As an entrepreneurial lover of technology and gadgets I think it’s great that the Allerta Pebble smartwatch has raised so much funding to hopefully secure a successful launch. It does appear to have taken further steps in the right direction but the areas that I think need to be delivered by whomever wins in this area are:

  •  provide us something compelling that will genuinely get us to value this over a normal watch – This could be as simple as easily changing/personalising the clock/calendar but obviously has scope for other applications such as messaging, location, etc.
  • simple content presentation without too much scrolling around – you really don’t want to be pressing too many buttons or dragging content around the screen otherwise you will simply get your smartphone out!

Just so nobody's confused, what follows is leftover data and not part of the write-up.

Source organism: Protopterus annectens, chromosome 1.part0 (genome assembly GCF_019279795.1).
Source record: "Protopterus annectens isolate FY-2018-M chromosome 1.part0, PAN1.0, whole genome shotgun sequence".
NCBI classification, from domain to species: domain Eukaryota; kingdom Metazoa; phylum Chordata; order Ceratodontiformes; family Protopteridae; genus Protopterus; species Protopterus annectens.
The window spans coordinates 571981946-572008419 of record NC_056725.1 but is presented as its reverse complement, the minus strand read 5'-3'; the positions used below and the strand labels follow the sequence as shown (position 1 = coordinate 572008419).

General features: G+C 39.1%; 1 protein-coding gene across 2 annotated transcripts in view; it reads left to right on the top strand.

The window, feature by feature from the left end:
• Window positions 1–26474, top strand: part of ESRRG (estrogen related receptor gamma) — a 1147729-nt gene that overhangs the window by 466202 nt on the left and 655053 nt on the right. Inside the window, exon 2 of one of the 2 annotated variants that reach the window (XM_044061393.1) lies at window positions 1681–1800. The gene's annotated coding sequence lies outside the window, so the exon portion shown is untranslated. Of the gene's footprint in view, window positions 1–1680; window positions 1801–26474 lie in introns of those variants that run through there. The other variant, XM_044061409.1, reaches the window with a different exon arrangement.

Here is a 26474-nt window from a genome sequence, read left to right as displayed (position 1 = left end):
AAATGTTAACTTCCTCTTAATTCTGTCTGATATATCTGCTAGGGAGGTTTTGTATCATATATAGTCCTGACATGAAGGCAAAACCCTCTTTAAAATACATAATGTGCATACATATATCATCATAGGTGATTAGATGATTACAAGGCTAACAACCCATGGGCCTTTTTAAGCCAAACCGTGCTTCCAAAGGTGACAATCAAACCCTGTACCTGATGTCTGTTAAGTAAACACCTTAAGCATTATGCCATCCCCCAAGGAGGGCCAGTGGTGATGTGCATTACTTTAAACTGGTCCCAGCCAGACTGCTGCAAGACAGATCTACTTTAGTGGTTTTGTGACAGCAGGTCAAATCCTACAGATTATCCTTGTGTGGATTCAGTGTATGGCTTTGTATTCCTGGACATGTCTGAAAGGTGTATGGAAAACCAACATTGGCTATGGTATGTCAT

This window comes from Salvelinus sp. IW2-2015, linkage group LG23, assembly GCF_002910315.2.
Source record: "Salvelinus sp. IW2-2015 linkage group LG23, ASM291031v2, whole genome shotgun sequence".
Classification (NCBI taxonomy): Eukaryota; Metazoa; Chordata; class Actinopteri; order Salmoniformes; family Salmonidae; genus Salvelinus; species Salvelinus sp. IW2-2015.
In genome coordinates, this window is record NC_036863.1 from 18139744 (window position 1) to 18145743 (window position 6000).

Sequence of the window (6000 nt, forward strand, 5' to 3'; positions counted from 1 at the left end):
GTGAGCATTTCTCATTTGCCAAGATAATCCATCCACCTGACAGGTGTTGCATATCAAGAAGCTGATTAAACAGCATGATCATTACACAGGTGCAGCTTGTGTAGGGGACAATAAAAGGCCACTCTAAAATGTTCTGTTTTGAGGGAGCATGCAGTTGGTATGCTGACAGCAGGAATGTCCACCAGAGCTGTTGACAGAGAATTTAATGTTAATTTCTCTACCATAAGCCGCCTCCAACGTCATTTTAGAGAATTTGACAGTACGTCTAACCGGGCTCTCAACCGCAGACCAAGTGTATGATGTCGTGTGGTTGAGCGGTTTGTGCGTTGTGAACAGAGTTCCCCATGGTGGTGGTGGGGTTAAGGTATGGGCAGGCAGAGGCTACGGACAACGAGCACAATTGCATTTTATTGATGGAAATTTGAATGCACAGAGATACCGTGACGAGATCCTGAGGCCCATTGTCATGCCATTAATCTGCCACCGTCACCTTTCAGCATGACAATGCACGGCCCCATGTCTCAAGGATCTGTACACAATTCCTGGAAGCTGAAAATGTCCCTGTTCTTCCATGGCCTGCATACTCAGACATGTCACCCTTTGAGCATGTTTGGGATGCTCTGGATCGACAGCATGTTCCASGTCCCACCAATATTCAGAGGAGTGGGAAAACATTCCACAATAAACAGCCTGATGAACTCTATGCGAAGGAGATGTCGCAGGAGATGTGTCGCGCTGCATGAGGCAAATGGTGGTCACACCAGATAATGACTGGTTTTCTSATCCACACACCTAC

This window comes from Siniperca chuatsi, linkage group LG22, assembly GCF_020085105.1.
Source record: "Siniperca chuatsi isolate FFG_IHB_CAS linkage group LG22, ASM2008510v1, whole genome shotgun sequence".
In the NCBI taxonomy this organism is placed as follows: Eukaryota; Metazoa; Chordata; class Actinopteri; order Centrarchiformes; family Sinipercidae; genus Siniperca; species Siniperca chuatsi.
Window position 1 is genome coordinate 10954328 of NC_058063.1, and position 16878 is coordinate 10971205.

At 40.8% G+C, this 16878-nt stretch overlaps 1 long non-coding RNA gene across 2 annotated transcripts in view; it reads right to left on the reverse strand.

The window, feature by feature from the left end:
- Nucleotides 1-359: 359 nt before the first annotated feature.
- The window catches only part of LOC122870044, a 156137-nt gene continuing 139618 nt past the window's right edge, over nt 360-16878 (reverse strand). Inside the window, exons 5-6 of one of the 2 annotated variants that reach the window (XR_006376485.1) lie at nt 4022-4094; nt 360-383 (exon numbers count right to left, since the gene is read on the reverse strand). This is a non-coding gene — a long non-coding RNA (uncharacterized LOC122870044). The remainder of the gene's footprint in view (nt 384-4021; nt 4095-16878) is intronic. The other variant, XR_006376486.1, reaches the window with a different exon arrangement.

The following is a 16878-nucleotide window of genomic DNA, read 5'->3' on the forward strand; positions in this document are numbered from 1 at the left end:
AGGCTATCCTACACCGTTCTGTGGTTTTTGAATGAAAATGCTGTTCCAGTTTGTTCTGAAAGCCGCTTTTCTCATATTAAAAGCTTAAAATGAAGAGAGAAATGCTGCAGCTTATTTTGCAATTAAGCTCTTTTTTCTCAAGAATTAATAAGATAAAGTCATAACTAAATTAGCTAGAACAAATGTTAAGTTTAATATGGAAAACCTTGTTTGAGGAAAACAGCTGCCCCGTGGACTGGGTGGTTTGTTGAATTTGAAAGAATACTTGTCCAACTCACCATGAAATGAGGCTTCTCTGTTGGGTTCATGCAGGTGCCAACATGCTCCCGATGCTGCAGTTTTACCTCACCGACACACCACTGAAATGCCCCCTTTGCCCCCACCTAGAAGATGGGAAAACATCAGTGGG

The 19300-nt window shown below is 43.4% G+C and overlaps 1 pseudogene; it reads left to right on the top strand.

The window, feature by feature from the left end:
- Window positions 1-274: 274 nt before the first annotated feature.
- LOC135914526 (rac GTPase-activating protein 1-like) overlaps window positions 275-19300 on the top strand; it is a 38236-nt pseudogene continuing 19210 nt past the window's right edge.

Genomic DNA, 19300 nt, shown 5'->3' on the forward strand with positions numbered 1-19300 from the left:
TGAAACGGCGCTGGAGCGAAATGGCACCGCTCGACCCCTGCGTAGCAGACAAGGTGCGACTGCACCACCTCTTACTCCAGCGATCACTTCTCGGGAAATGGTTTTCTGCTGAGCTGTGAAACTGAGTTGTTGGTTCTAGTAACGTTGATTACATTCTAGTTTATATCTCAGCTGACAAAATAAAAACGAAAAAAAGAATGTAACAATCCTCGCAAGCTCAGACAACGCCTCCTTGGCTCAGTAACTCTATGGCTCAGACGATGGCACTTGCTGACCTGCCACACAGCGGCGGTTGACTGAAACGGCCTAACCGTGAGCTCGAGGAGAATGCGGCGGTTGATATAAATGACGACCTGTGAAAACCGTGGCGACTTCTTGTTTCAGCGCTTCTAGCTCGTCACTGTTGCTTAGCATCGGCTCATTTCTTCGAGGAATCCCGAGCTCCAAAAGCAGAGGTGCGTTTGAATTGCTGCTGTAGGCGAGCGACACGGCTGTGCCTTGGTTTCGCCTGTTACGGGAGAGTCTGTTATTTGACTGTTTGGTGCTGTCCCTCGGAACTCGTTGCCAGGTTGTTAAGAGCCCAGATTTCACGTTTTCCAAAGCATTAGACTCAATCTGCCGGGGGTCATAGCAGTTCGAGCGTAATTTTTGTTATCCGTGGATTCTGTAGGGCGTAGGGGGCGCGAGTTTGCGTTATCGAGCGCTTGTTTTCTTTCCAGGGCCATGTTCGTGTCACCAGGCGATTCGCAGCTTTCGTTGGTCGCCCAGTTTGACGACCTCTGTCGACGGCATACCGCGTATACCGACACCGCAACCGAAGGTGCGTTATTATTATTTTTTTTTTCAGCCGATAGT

• battery life has to be good and easily charged – I love the built-in USB charger on the Nike Sportswatch that just plugs into computer, charges and updates apps
  • do not do what is inferred by the FastCompany post and clutter my watch experience with adverts – my watch is arguably more personal than even my phone and is definitely going to be smaller so a completely new thinking of commercialisation needs to be considered.
Sure, I recognise that monetisation of the business model can happen and potentially subsidise the cost of these sexy 5th screens in the same way as my post on monetising smartphones but let’s start by creating rich services that consumers would be willing to pay for rather than simply seeing it as another screen to serve adverts.